The Association for Unmanned Vehicle Systems International (AUVSI) has thrown its weight behind Amazon’s request to test drones for delivery. However, fears have arisen that the commercial use of drones may be hazardous and unpredictable.
The association which represents the US commercial drone industry has published a letter, calling for the US Department of Transportation to grant Amazon permission to carry out outdoor tests.
Amazon’s Prime Air initiative envisages the use of unmanned systems capable of carrying small payloads over short distances. The tests are currently taking place only in indoor facilities or abroad. Amazon hopes that the drones will be able to carry loads of several kilos – such products are 86 per cent of Amazon’s total deliveries.
In July, Amazon asked the Federal Aviation Administration to grant permission for the tests, under the provisions of the 2012 Federal Aviation Administration Modernization and Reform Act, which allows private drone use. However, companies are prohibited from such use or outdoor tests until safety rules have been drawn up – that is to say, not earlier than in a year.
Nevertheless, AUVSI president and CEO Michael Toscano said that is unacceptable to wait that long because of the large business benefits drones would bring.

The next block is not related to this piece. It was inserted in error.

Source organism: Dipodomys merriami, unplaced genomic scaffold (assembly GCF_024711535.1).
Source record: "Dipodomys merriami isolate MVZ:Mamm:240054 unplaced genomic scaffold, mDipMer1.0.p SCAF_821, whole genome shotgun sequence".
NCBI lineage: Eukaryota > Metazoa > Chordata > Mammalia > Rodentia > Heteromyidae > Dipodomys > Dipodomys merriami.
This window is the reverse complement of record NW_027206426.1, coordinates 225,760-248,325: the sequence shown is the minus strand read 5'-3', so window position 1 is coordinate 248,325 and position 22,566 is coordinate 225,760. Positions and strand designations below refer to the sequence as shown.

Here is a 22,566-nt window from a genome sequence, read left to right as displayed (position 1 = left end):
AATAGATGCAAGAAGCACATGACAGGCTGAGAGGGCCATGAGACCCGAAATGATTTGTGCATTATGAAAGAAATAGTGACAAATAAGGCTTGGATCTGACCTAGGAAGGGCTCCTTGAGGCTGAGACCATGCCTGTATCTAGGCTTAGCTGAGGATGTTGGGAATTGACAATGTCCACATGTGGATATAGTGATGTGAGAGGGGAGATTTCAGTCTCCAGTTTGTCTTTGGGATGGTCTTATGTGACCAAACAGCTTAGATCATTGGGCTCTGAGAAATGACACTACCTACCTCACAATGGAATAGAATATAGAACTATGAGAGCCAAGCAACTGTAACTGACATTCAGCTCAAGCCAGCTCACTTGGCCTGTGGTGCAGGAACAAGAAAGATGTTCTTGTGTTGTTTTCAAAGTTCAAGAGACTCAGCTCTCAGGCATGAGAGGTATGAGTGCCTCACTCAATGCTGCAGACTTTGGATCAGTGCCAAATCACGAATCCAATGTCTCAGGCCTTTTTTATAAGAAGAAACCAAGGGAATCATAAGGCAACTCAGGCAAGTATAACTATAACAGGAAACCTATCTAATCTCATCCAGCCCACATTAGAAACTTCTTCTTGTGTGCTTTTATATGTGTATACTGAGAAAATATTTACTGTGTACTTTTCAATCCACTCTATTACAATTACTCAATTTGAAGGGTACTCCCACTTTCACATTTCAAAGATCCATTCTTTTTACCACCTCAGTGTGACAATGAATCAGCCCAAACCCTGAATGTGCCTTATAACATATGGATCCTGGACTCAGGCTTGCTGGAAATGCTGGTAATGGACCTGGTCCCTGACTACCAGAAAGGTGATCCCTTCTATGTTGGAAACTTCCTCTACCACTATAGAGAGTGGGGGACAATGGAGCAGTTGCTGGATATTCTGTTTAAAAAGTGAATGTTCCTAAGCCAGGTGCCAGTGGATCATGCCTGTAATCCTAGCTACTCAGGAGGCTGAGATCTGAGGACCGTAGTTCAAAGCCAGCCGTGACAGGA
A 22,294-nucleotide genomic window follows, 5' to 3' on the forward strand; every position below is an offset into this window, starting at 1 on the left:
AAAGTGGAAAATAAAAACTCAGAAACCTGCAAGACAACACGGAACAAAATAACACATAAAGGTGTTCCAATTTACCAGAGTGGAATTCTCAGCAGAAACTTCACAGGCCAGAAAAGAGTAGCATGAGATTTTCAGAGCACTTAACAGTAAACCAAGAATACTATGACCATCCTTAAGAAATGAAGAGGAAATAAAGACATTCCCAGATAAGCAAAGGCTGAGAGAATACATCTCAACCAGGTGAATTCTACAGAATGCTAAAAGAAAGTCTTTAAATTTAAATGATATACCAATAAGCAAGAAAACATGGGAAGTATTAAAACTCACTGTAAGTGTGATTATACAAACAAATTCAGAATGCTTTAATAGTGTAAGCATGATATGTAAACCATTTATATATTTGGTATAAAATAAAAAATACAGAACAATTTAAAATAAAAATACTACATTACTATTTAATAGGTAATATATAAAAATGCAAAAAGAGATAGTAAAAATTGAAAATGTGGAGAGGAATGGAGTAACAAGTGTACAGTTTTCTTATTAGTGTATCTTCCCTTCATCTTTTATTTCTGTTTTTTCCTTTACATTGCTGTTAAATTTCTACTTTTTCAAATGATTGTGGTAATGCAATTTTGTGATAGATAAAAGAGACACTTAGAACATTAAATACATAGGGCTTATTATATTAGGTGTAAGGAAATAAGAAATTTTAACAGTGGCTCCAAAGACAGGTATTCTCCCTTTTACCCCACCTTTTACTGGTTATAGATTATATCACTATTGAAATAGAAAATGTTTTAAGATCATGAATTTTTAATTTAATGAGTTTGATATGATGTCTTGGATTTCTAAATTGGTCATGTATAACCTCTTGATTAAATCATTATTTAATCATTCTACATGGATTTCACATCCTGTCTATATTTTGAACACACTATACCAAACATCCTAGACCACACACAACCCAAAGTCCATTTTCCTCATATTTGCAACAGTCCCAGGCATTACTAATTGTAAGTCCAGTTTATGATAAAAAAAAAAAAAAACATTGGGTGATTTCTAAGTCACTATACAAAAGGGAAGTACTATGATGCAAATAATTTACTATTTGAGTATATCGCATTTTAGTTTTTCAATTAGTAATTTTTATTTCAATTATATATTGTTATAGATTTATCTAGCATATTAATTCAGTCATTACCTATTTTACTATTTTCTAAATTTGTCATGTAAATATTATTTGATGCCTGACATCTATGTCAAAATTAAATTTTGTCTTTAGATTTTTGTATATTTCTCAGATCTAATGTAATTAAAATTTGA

“In a report issued last year, AUVSI found that the [drone] industry is poised to create over 100,000 new jobs and over $80 billion in economic impact within the first 10 years following the integration of UAS into the national airspace system,” Toscano wrote in his letter.
Concerns voiced over the commercial use of drones without established regulations are connected with the fact that the number of dangerous encounters between drones and planes is increasing every year. Only over the last two years, 15 such incidents have been reported, according to the FAA.
Pilot Gregg Cromer explained to RT what kind of hazard commercial drones represent for planes, pointing out that the trajectory of another plane can be predicted, while the drone may move in any direction.
“They’re too small and too fast, I can’t see them. And they’re too erratic. Without any warning, they can change direction. So there is no amount of preparation, there is no amount of vigilance that’s going to completely make me or another pilot safe,” he said.
And the drones can also cause damage to those on the ground, if they crash. In the last five years, 236 “unsafe incidents” involving drones have been reported – and this accounts only for the registered drones.
“What happens if one of these things falls and hits a kid on the head? If it’s a politician’s kid, we won’t have to worry about drones anymore,” Cromer told RT.